Federal Age Raise Affects Tobacco Users

President Trump signs a bill into law to protect teens

Emma Gray, Editor-In-Chief

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 On Dec. 20, 2019, President Donald Trump changed history for all of those who use tobacco and/or nicotine products.

     President Trump signed the bill that officially raised the age to purchase tobacco products from 18 to 21, nationwide. The bill was originally authored by Senate Majority Leader Mitch McConnel (R-KY) and our very own Sen. Tim Kaine (D-VA) to help combat the increasing risk for teens who use these products.

     Since the rise of products such as JUULs and SUORIN in late 2017, more and more teens have become addicted to nicotine-based products. 

     Senior Katie Grundy was one of three seniors who attended YADAPP in the summer of 2019 at Longwood University in Longwood, VA. YADAPP is a substance abuse and alcohol prevention program, that promotes teen involvement.

     Grundy was an influential member of the small delegation that was sent. She shares her insight on the age raise. 

     “I do agree with the age raise, although we are adults at 18,” Grundy shared. “It doesn’t mean that we are able to make the right decision, due to our frontal lobe not being fully developed.”

      Senior Natalie Fahey disagrees with Grundy.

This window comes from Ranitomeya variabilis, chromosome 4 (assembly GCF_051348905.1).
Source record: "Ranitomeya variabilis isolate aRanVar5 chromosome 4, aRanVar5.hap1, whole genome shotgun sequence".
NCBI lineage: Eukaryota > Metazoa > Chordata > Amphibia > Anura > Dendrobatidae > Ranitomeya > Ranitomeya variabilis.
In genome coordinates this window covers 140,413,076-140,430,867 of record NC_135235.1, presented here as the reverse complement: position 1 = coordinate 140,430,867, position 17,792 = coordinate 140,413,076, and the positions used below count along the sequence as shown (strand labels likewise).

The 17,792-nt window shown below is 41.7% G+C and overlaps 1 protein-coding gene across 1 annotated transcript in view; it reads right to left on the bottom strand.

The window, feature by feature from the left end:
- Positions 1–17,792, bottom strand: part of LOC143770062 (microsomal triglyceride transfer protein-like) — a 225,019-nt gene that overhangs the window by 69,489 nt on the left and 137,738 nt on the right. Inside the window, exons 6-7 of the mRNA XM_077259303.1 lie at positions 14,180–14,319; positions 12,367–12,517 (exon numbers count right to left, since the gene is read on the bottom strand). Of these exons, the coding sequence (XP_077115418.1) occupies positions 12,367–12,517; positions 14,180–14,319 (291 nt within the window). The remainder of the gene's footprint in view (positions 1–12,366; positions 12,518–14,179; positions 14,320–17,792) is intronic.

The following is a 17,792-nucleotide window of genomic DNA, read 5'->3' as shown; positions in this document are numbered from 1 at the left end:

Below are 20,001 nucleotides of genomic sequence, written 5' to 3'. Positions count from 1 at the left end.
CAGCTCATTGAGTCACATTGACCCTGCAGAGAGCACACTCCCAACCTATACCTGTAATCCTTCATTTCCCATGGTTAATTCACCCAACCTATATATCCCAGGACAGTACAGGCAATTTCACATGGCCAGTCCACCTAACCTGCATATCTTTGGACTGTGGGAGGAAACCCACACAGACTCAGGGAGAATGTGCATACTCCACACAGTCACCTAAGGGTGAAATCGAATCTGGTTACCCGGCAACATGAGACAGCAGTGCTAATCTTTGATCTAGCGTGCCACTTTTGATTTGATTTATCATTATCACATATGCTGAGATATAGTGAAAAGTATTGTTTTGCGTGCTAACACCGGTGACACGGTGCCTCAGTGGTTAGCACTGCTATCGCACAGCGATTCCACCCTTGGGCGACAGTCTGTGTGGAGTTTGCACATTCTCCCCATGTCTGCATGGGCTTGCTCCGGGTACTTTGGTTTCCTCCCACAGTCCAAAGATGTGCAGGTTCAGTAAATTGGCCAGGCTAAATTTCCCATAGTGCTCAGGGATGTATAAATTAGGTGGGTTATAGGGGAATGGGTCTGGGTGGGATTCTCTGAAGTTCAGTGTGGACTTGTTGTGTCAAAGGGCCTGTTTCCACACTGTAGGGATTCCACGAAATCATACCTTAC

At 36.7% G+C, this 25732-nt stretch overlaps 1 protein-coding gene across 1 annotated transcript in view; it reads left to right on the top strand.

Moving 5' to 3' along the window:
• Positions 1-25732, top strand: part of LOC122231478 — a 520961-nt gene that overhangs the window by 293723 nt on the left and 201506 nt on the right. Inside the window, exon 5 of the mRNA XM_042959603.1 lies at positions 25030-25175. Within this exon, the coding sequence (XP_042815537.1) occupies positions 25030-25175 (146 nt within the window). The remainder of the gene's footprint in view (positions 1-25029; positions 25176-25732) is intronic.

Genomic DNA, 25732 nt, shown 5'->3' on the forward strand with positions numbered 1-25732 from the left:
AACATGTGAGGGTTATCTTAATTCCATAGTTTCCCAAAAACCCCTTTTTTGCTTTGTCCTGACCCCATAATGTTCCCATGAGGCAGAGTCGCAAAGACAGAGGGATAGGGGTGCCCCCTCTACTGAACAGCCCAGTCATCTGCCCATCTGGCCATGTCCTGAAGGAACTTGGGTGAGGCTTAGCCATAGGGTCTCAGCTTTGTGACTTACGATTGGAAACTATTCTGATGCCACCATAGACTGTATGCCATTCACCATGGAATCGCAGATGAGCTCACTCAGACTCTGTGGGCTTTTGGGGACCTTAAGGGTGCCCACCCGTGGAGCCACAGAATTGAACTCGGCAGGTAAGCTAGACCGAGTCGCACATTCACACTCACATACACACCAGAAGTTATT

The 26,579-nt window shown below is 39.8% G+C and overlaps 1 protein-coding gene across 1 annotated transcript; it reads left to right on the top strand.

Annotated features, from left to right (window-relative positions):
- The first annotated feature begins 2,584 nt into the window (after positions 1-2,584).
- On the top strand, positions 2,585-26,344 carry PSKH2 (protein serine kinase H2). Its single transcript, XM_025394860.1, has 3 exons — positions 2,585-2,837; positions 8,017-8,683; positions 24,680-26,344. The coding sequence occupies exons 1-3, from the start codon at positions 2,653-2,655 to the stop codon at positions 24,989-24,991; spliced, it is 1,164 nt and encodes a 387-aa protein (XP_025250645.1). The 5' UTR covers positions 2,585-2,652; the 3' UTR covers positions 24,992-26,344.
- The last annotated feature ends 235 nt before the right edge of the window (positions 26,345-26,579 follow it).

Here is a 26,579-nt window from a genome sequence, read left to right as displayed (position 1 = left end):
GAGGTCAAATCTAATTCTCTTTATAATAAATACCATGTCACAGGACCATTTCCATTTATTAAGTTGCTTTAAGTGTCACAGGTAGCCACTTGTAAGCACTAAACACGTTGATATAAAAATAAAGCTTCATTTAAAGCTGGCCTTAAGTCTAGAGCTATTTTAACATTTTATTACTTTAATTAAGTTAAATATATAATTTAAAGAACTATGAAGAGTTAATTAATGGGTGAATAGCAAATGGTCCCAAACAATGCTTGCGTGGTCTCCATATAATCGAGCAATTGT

“No, I think if you are allowed to enlist in our military and handle a weapon, you should be allowed to smoke and chew,” Fahey said. “If we are ‘adult’ enough to make those decisions, the ability to use tobacco products should be on that list too.”

      While some adults believe that the age raise will completely eliminate the problem, there are many more underlying issues.

      “One of the weaknesses with the law is that in today’s world there is a major lack of research and lack of publishing on the already known research on vaping products.” Grundy said. 

     Fahey doesn’t think that the age raise will benefit as much as many lawmakers hope it will. “A lot of parents and adults in general don’t understand that for the teens with nicotine addictions, they will do whatever they can to find ways to get nicotine, no matter the cost.”

     Since this rise in popularity, the CDC reports that on Jan. 21st, there have been sixty deaths in the United States. With all these deaths that have been reported, it has become alarming to some students.

     “It’s not a good thing to put your body through and it’s really scary to think about friends and family dying from it,” Fahey stated. “However, if you’re going to use nicotine products, then you should know the risks of it.”

     The law went into effect on Jan. 1, 2020 across the nation, affecting millions of users who were 18-20 years of age. The only exception to the law is to active duty service members who are under 21, who can still purchase these products nationwide.